Patisserie Valerie

29 January 2019

Alan Tilley

Yet more management denial and false accounting

Despite reports suggesting a complex fraud including collusion with suppliers, it is implausible that senior management should not have seen some warning signs that things weren’t right at Patisserie Valerie. EBIT margins of over 15% compared to competitors making half that and against a backdrop of stress on the high street should have raised red flags. For an alert management team not to question those kinds of numbers defies common sense. Once again shareholders and stakeholders have had the wool pulled over their eyes by accounting sleight of hand, and auditors have been too easily misled. As we have seen in other global headline cases such as Enron, Parmalat, La Seda de Barcelona and Carillion it appears too tempting for management to resort to dubious bookkeeping and stretched financial standards rather than address the more demanding underlying operational issues which are the cause of the financial woes. The skills to address these issues are too often lacking in management or the advisory and consultancy professionals from whom they seek counsel, for whom textbook theory and financial wizardry tend to be the fall-back solutions. Eventually the cash runs out and what had been a resolvable problem becomes a car crash, ending in insolvency, unnecessary job and stakeholder losses, forensic examinations for fraud, and lawsuits.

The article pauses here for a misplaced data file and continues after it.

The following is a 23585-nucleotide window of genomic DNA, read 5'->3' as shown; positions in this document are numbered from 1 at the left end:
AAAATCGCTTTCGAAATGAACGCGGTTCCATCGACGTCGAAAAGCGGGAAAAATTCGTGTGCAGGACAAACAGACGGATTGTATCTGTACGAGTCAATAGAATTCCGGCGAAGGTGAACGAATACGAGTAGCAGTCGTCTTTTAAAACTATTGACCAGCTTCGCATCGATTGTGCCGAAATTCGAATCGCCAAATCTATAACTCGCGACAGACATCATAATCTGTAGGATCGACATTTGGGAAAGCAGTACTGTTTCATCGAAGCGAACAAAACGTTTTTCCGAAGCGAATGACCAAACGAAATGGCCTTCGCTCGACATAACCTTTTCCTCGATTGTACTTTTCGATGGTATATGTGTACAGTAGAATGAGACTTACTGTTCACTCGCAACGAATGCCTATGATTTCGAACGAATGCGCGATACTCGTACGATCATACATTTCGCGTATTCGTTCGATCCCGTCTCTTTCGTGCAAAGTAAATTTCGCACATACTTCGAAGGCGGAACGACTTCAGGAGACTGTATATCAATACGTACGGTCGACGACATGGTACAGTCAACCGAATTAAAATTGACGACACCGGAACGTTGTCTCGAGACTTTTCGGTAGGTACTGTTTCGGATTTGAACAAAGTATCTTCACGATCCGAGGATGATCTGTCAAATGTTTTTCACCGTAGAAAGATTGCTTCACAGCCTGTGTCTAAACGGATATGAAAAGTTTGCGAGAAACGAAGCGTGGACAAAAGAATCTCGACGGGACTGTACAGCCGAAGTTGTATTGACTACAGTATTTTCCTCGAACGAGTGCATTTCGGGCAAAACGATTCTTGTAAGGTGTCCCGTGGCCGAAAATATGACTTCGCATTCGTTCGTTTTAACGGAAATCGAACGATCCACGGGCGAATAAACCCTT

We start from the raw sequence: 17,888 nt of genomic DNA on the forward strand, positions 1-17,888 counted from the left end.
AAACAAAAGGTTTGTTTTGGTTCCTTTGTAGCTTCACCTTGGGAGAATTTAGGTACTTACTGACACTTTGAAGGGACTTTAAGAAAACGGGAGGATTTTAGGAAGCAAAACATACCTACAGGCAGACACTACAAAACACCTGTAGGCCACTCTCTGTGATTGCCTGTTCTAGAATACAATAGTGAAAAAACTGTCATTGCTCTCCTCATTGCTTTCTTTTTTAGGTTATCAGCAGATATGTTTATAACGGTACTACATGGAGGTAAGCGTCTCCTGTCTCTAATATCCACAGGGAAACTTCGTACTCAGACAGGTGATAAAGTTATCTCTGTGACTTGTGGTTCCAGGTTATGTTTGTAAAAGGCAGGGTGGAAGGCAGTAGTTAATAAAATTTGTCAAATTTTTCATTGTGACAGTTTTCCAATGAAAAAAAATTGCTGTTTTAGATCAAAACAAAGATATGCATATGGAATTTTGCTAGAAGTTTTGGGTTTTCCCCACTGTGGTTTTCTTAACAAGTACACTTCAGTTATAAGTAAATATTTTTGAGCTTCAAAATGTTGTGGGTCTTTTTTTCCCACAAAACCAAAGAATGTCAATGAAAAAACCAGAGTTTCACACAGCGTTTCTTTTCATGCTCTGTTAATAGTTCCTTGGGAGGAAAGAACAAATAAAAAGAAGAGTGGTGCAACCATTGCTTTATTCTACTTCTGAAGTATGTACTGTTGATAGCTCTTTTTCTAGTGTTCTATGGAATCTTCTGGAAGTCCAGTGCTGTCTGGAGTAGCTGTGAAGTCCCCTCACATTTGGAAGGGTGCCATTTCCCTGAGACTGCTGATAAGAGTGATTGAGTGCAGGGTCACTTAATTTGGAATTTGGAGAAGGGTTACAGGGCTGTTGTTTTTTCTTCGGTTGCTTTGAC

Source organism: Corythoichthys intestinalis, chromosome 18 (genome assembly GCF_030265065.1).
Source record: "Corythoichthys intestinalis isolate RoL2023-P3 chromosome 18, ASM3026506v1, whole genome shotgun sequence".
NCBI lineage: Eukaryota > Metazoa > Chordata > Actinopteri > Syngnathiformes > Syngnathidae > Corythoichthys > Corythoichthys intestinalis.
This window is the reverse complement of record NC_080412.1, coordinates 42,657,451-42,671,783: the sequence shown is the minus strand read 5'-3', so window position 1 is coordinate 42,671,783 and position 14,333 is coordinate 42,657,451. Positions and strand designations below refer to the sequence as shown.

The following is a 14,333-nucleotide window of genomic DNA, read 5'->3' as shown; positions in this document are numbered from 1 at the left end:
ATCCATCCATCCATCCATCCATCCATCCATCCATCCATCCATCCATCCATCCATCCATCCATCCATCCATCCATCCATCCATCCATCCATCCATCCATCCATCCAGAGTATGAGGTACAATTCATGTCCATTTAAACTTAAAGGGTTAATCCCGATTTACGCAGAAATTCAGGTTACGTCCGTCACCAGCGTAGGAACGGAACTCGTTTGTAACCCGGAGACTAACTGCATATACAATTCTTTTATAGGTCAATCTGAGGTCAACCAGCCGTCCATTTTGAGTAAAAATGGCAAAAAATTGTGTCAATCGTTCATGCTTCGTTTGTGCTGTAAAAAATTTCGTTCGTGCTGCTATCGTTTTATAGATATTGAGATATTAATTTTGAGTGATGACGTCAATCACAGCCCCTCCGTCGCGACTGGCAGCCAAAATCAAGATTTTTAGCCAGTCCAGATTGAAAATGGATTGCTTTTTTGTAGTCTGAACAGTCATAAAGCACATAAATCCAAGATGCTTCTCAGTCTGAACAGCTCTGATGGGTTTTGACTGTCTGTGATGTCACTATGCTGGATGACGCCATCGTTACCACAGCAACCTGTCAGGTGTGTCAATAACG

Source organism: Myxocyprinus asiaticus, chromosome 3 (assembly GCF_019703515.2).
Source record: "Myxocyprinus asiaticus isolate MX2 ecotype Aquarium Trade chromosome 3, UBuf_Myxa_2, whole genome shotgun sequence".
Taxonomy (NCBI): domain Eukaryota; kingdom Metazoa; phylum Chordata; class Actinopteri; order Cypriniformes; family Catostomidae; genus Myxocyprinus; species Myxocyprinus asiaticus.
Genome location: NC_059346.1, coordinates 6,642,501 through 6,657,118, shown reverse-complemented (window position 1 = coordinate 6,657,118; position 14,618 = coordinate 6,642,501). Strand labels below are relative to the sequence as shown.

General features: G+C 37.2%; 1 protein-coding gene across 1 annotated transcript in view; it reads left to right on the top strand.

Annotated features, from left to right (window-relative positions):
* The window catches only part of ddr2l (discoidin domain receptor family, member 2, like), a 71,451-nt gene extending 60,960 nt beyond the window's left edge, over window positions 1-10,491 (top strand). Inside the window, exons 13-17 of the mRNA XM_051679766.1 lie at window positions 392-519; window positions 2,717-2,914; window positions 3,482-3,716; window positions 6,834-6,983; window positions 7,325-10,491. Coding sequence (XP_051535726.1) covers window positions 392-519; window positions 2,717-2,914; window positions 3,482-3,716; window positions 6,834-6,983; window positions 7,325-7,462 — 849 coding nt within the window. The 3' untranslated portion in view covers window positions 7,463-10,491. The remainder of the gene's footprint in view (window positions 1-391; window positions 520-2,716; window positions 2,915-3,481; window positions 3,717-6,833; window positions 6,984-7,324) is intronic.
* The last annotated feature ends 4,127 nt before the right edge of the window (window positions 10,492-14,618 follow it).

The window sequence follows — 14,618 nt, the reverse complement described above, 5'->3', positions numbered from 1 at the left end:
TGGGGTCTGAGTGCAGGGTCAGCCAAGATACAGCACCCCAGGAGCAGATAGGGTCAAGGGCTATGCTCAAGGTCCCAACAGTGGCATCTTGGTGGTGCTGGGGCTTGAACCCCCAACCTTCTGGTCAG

In my book, Turnaround Management; Unlocking and Preserving Value in Distressed Situations published by Globe Law and Business and available in February 2019, www.globelawandbusiness.com , I have commented on the tendency for less experienced managers to hide behind their accounting comfort zone with misleading and sometimes fanciful numbers rather than resolve fundamental operating problems. Sometimes they are aided by weak auditing standards in the large accounting firms where it would seem there is a growing vacuum of competence in audit teams, not to mention a conflict of interest between robust application of auditing standards and lucrative fees from other areas of advisory work. The book highlights the processes of operational turnaround by engaging qualified turnaround managers with the range of financial, operational and negotiating skills to get to grips with business stress. Turnaround managers have situation specific skillsets in much the same way as IT and tax specialists have in their areas of competence. Special situations require special measures and turnaround management is no exception. 

In the UK politicians are dancing around the issues, but are totally distracted, indulging in other self-induced problems. It is time for action in government to address the weaknesses in the UK auditing profession and for the accounting and consultancy profession to stop pushing issues into the long grass for self-preservation of a fee generating cabal, but to act in the best interests of the future health of their clients and “UK Plc”, even if that means facing up to their own shortcomings. It is also time for shareholders and other interested groups to grasp the importance of professional turnaround and performance improvement management as a special skillset and to delve more deeply into the underlying business issues to drive long term solutions instead of believing what they want to believe and being hoodwinked by temporary accounting sophistry.

Alan Tilley is Chairman at Bryan Mansell & Tilley LLP and author of our new title Turnaround Management; Unlocking and Preserving Value in Distressed Situations.

The views and opinions expressed in this blog are those of the author, and do not necessarily reflect those of the publisher.